Should Cats Eat Grain Free Food?
With the large number of people having grain sensitivities, it is no wonder that people wonder if their cat would benefit from grain-free cat food. Many pets may benefit from a different diet than the one they are currently on, but does that mean that it needs to be grain-free?
Contrary to popular opinion, most cats do not need to consume grain-free cat food. Doing so even has the potential to be harmful. If you are concerned about your cat's diet, it is always best to talk to your vet. If for any reason your cat's diet needs to change, they will be able to help you and ensure your pet's health remains a top priority.
Diets Including Grain-Free Cat Food
Cat foods come in a variety of different types, with some being prescription and others being non-prescription. Of these, grain-free diets are largely non-prescription foods which is where the problem may rest. The companies that make these foods may not be putting all of the science into their diet that a company with a prescription food is generally going to putting into it.
A major factor in your cat's diet is what kind of protein source the food is made of. Many foods contain chicken or fish and this is often the deciding factor in whether your cat can tolerate it or not. Some kitties need to have a special food, such as a hydrolyzed diet, where the protein content is broken down into smaller pieces than the protein normally exists in.
Different brands do make grain-free cat foods. These utilize carbohydrate sources other than grains, such as using peas or potatoes instead of corn or wheat. While these foods may be fine to feed, some cases of heart disease have developed in cats being fed a grain-free food, so make sure to discuss the diet option with your veterinarian.
How to Know if Your Cat Needs a Special Diet
There are a few different signs you may take note of that indicate your cat may need a special diet. A dull or dry coat and flaky skin may indicate that a problem is present in your kitty's diet. Changing to a food higher in fatty acids may benefit your cat.
Another sign of your cat needing a special diet is vomiting or diarrhea. Some cases may be attributed to hairballs, but others may be because your cat is unable to properly digest their food. Some diseases, such as inflammatory bowel disease, make it harder to digest normal pet foods.
If your cat is overweight, it might be time to look at changing their cat food. A mildly overweight cat will generally benefit from a non-prescription pet food that provides all of the essential nutrients they need without all of the calories. Obese cats or ones that have trouble losing the extra weight may need to be placed on a prescription weight loss diet. Just because a food is grain-free does not mean that it will be lower in calories than another cat food.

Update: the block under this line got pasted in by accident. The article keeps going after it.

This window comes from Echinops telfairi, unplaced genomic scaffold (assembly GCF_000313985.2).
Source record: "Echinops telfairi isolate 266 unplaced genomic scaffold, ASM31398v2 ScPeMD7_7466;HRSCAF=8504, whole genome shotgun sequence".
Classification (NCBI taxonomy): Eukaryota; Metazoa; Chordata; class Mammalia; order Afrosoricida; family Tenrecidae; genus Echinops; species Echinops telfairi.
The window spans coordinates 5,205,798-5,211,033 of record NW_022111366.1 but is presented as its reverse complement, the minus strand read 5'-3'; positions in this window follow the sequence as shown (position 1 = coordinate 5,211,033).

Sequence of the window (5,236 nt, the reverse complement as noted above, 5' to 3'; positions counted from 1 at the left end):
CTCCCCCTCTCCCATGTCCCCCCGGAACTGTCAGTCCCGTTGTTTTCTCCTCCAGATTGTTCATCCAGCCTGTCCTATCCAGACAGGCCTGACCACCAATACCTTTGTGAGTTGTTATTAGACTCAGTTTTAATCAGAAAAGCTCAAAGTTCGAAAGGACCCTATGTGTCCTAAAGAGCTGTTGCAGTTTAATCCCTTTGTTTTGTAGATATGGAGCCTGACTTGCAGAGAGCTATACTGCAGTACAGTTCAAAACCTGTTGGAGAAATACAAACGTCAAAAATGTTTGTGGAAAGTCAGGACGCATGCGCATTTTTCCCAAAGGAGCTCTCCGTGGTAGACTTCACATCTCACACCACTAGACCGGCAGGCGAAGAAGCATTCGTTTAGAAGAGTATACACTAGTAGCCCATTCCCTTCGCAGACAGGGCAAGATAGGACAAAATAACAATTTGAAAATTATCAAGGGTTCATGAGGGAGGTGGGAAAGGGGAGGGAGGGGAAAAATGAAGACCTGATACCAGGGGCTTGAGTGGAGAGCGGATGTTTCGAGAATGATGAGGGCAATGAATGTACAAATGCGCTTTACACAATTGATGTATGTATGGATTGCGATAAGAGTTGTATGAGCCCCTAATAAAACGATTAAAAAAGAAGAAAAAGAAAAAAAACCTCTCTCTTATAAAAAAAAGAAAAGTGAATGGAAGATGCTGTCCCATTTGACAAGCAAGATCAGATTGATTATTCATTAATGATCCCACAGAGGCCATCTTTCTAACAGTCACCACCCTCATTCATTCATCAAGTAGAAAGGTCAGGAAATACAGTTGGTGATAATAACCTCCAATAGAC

Discussing Diet Options With Your Vet
Anytime you are concerned about something with your cat, you should discuss it with your veterinarian. Your cat's food is no exception. Make sure to discuss options with your veterinarian. Some foods may market themselves well and seem like a good idea, like some of the vegetarian or grain free diets. Unfortunately, that does not mean that your cat is going to be able to digest the food.
Your veterinarian can make diet recommendations based upon your cat's age and lifestyle. A kitty that plays constantly is going to burn more calories than one who sits in the window all day and their foods will need to reflect that activity difference.
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What to Look For in Your Cat's Diet
The most important thing to check in your cat's diet is that you are feeding a "complete and balanced" diet. This is a designation by AAFCO, the American Association of Feed Control Officials, who indicate if food meets feeding qualifications for a specific life stage or if it has to be fed as part of a complete and balanced diet.
The protein source you give your cat is also important. Cats are obligate carnivores, so feeding foods that are lower in protein may not support normal body functions. Likewise, vegetarian diets tend to be a poor fit for cats due to their protein needs.
Especially if your cat is overweight, you will want to watch the amount of carbohydrates that you are feeding. Dry foods are often higher in carbs than canned foods because of the process needed to make dry foods. Discuss with your veterinarian whether a canned food diet might be beneficial for your cat.
The type of carbohydrate source can be important for some cats. Just like people, some cats are sensitive to grains that come from sources like wheat and corn. In these cases, grain free diets may be necessary for your cat.
How to Transition a Cat's Diet
Transitioning your cat's diet needs to be a gradual process that takes place over the course of 10 to 14 days. You will start by offering small amounts of the new food mixed with the old food that they have been eating. Normal recommendations involve giving around a quarter of the diet as the new food, while feeding three quarters of the mix as the old food. You will slowly shift this ratio until you are feeding just the new food.
When you transition your kitty's diet, it is important to monitor for changes in their behavior, energy and bowel movements. If your cat develops diarrhea, you should stop giving your cat the new food and potentially discuss it with your veterinarian. Also make sure that you are not mixing up the canned foods you are offering at the same time, which also has the potential to upset your kitty's tummy.
Most cats do not need to be on a grain free diet, but some would definitely benefit from it. It is important to discuss these concerns with your veterinarian so that they can help you determine the best cat food for your kitty. More pressing concerns for your cat are often issues such as your kitty's weight, where a weight management formulation may be important to select.